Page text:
Blackleg of canola (oilseed rape, Brassica napus) is caused by two closely related fungal species, Leptosphaeria maculans and L. biglobosa. In Australia, with a few rare exceptions, blackleg is caused by L. maculans, whereas in Europe and north America, both species coexist. This paper reviews factors influencing the distribution of L. maculans and L. biglobosa with particular emphasis on the role of dispersal on a world-wide and local scale. The pathogens can be spread to new areas by seed movement or by wind-dispersed ascospores from fruiting bodies on crop debris. Although many ascospores travel less than 1 km from the source, their aerodynamic properties suggest that some may travel considerable distances. This may explain why the breakdown of host resistance based on major genes can be widespread. Slight differences occur between L. maculans and L. biglobosa in tissue colonisation, survival on crop debris and the timing of maturation and release of airborne ascospores. These subtle differences in biology explain how the pathogens occupy different niches on the same host and so can sometimes coexist, while large differences in their geographical distribution can also occur.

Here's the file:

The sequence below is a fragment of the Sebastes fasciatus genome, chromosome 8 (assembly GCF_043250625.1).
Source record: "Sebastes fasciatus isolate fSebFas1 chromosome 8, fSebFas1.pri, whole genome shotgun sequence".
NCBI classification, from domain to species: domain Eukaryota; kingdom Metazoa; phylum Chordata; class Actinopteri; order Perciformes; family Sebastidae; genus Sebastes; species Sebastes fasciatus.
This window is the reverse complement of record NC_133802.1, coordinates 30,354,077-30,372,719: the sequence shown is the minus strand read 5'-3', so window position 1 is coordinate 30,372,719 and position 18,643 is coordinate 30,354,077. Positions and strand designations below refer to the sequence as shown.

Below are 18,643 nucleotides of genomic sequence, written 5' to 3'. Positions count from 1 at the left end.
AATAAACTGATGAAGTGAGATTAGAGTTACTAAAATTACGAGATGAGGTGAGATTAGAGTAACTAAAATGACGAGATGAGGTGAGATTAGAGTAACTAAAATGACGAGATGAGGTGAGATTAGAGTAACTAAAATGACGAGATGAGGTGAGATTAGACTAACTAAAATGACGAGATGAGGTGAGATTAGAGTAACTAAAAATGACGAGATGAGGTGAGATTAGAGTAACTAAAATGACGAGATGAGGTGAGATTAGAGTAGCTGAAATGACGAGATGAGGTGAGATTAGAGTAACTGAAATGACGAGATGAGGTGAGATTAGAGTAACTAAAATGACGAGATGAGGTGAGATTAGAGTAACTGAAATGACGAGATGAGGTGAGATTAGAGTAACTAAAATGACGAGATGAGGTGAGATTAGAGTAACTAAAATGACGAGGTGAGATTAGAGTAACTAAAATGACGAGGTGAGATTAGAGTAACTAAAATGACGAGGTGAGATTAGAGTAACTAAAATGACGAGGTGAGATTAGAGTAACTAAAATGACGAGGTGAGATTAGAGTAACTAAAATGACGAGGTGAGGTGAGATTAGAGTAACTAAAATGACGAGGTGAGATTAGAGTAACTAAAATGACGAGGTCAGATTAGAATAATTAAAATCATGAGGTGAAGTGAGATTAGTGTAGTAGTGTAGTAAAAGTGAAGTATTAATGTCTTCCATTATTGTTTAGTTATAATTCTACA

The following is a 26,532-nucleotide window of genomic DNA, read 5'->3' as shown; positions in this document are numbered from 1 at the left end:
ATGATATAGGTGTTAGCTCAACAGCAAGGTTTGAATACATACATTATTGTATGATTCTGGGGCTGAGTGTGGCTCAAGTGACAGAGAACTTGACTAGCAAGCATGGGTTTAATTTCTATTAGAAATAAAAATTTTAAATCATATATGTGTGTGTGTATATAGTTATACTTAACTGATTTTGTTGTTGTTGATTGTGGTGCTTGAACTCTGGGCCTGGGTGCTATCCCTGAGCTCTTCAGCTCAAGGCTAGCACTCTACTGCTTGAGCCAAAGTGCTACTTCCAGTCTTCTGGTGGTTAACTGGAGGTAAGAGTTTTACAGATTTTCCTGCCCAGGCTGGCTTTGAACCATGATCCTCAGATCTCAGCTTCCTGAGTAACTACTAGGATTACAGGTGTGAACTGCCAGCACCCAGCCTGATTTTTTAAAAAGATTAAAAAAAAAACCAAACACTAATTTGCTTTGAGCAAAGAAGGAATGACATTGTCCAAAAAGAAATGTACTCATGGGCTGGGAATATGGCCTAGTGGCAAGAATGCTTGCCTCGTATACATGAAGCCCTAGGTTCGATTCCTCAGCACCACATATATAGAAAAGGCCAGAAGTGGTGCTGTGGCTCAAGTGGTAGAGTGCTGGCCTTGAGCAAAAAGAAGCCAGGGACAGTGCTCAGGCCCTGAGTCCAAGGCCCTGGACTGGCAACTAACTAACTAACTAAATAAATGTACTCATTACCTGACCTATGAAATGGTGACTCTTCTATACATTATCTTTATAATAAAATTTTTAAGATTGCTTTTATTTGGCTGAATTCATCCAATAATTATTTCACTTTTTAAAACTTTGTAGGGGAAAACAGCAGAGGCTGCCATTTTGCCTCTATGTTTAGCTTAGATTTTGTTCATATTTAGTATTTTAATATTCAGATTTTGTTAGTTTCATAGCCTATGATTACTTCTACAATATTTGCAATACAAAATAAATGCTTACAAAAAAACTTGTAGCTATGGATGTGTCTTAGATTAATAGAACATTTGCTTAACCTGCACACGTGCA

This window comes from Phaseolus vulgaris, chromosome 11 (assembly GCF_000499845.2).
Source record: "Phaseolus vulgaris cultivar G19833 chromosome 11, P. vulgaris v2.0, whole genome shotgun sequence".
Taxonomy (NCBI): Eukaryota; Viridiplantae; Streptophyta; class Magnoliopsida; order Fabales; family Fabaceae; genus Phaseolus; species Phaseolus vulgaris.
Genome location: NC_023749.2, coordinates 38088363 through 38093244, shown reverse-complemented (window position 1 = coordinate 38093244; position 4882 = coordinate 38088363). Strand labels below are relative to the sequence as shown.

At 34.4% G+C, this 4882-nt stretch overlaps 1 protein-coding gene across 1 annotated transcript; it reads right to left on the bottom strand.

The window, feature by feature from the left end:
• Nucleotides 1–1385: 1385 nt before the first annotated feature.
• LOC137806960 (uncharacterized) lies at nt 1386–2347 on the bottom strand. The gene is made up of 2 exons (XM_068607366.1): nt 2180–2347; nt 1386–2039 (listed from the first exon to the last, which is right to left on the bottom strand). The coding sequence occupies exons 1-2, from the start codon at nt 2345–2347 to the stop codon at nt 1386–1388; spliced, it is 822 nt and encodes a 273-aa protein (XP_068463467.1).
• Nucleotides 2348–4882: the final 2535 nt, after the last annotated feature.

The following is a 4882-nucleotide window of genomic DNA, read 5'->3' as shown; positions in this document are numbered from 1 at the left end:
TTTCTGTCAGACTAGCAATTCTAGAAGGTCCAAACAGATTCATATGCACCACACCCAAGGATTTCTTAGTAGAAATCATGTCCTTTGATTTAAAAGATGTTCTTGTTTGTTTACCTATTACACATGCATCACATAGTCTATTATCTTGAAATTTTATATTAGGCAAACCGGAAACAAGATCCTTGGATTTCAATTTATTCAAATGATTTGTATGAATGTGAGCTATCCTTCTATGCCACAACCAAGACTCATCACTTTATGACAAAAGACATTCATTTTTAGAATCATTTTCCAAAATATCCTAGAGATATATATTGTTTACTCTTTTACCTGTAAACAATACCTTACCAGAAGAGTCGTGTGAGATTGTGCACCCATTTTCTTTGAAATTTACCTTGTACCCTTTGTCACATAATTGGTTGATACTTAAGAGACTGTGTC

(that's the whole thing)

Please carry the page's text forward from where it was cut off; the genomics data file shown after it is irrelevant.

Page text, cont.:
|Journal||Australasian Plant Pathology|
|Publication status||Published - 2005|
- Leptosphaeria biglobosa
- phoma stem canker
- sibling species